Precautions Adopted: I now come to a very important part of this report, viz. – the precautions already adopted to put a stop to, and limit the spread of, the disease. I may say that everything has been done by your authority, and by your officers, with one exception, and that is “isolation”, to which I shall refer later on. Bills of “Precautions” have been twice distributed from house to house, and have also been posted in the district. The masters and mistresses of the various schools have been visited, and requested to exercise the greatest caution not to admit children from infected houses. All cases of which we have had any information, and also all suspected cases, have been regularly and systematically visited by your nuisance inspector, in many cases daily, and by myself at intervals of a few days. Not only have the cases been visited themselves, but careful inquiries have been made in the immediate neighbourhood of any cases, in order to ascertain if any more could be heard of. This has been done both at the inspector’s daily rounds, and also at my occasional visits. At these visits to infected houses, the occupants have been cautioned about admitting friends into their houses, and especially children; if they have had any children who remained well, they have been requested to keep them away from school, and not to allow them to mix with other children. They have been supplied with disinfectants gratuitously, and shown how to use them; they have been instructed to use every care in disposing of the slops and secreta from the houses; to observe thorough cleanliness, and to admit as much fresh air as possible into their houses. In cases of death, they have been requested to bury early, to avoid funeral teas, and not to allow children and friends in, to see the corpse; to make a thorough cleansing of house and contents afterwards, as well as after every case of recovery. This is a thing. I am happy to say, that the public generally do.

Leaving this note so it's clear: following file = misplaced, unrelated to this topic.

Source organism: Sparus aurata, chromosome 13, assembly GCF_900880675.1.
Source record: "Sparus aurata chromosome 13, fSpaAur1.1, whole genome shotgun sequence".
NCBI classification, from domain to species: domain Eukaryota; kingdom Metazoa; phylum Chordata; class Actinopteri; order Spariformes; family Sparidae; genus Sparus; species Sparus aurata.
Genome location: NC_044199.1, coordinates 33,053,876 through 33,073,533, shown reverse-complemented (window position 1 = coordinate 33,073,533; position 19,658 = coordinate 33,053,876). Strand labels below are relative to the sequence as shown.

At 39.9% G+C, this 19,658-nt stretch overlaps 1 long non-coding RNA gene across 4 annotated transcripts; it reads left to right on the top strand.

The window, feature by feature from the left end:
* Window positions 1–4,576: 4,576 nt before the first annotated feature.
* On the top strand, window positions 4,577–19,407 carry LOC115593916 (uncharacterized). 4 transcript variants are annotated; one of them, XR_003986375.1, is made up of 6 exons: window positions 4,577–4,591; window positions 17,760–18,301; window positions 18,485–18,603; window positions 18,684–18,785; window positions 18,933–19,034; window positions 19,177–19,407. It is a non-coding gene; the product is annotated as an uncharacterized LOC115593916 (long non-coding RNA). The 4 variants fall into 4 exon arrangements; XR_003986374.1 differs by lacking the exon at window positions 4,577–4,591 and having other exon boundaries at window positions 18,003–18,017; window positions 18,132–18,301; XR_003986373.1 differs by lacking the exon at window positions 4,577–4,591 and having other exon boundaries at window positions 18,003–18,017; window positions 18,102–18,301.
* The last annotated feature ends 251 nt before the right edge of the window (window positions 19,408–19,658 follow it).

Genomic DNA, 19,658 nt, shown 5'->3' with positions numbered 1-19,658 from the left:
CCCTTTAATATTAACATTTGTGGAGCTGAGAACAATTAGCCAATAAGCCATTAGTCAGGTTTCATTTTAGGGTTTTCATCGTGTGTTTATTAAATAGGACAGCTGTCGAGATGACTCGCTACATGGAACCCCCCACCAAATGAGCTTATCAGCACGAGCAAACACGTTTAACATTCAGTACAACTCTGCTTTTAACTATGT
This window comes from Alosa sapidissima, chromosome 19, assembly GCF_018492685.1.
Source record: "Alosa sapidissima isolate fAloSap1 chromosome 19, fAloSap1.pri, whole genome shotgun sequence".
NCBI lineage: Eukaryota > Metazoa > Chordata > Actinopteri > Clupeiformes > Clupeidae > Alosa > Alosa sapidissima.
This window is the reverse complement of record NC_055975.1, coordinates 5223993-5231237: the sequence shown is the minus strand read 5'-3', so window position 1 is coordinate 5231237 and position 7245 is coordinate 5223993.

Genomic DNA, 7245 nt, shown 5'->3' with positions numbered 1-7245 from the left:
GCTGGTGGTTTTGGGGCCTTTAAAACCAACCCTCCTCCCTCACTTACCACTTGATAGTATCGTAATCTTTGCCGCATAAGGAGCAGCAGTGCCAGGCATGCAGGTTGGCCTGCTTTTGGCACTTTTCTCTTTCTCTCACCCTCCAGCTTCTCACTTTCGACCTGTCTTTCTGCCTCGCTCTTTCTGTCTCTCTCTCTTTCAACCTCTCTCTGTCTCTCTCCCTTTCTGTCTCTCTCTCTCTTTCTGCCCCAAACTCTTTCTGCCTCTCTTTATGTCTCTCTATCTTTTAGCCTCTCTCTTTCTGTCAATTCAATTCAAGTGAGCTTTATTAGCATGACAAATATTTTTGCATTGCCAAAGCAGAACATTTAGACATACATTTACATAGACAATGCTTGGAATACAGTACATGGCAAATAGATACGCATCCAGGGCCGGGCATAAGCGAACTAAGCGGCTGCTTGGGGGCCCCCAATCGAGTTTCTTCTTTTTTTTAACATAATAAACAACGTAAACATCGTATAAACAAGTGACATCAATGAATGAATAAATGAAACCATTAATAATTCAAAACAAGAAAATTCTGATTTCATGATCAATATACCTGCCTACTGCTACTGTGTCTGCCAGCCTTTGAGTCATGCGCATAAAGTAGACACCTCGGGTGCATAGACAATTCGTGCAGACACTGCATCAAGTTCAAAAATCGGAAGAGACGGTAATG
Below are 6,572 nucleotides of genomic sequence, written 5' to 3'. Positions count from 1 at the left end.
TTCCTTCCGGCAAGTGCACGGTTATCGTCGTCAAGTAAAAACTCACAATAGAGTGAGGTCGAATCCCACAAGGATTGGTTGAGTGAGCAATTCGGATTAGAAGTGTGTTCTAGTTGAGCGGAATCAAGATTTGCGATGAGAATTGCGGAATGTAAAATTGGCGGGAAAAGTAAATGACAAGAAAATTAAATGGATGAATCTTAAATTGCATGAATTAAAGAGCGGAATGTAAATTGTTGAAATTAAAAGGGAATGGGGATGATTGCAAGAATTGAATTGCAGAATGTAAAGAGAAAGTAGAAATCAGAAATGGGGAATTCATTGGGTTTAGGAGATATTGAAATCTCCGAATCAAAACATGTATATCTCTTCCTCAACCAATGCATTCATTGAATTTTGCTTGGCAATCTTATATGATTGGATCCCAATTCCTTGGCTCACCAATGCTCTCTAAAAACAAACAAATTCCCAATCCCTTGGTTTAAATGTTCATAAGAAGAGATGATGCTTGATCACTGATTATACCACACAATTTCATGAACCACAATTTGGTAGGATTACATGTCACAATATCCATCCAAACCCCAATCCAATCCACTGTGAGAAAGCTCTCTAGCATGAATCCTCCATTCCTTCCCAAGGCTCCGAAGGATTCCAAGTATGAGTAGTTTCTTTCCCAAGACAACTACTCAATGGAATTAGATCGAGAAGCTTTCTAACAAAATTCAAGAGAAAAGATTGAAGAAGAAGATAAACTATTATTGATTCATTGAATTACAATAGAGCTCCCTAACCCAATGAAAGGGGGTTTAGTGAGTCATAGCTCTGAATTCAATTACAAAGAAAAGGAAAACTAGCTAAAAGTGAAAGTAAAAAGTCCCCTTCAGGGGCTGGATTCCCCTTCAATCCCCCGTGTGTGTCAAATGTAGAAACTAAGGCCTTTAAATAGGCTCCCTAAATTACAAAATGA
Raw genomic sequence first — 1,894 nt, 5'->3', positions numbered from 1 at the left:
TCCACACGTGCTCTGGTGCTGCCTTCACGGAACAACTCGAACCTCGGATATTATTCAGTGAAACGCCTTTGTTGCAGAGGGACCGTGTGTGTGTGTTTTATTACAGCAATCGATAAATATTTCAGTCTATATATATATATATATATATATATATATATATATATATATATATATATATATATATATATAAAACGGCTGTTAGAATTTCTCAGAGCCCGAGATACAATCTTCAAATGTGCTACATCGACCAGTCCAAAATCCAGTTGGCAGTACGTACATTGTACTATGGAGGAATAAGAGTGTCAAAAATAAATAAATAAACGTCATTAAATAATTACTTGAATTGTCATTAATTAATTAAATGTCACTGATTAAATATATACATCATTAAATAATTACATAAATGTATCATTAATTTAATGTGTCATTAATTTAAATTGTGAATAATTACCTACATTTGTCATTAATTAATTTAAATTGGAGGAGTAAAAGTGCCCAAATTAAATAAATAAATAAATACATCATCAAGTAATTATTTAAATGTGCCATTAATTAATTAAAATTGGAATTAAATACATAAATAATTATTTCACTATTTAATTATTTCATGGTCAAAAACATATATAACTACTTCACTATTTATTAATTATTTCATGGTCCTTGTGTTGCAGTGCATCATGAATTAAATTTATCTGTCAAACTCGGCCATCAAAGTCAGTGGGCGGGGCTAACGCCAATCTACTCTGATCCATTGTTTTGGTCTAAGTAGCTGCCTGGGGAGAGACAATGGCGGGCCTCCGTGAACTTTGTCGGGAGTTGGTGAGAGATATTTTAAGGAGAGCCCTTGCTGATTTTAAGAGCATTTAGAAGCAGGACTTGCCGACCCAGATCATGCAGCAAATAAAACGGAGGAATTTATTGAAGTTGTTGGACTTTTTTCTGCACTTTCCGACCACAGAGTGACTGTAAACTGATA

Kids these days! They’re surgically attached to their mobile phones. Never off them. You can’t have a good old fashioned conversation with them any more, because they are glued to their phones. Now, when I was a lad ……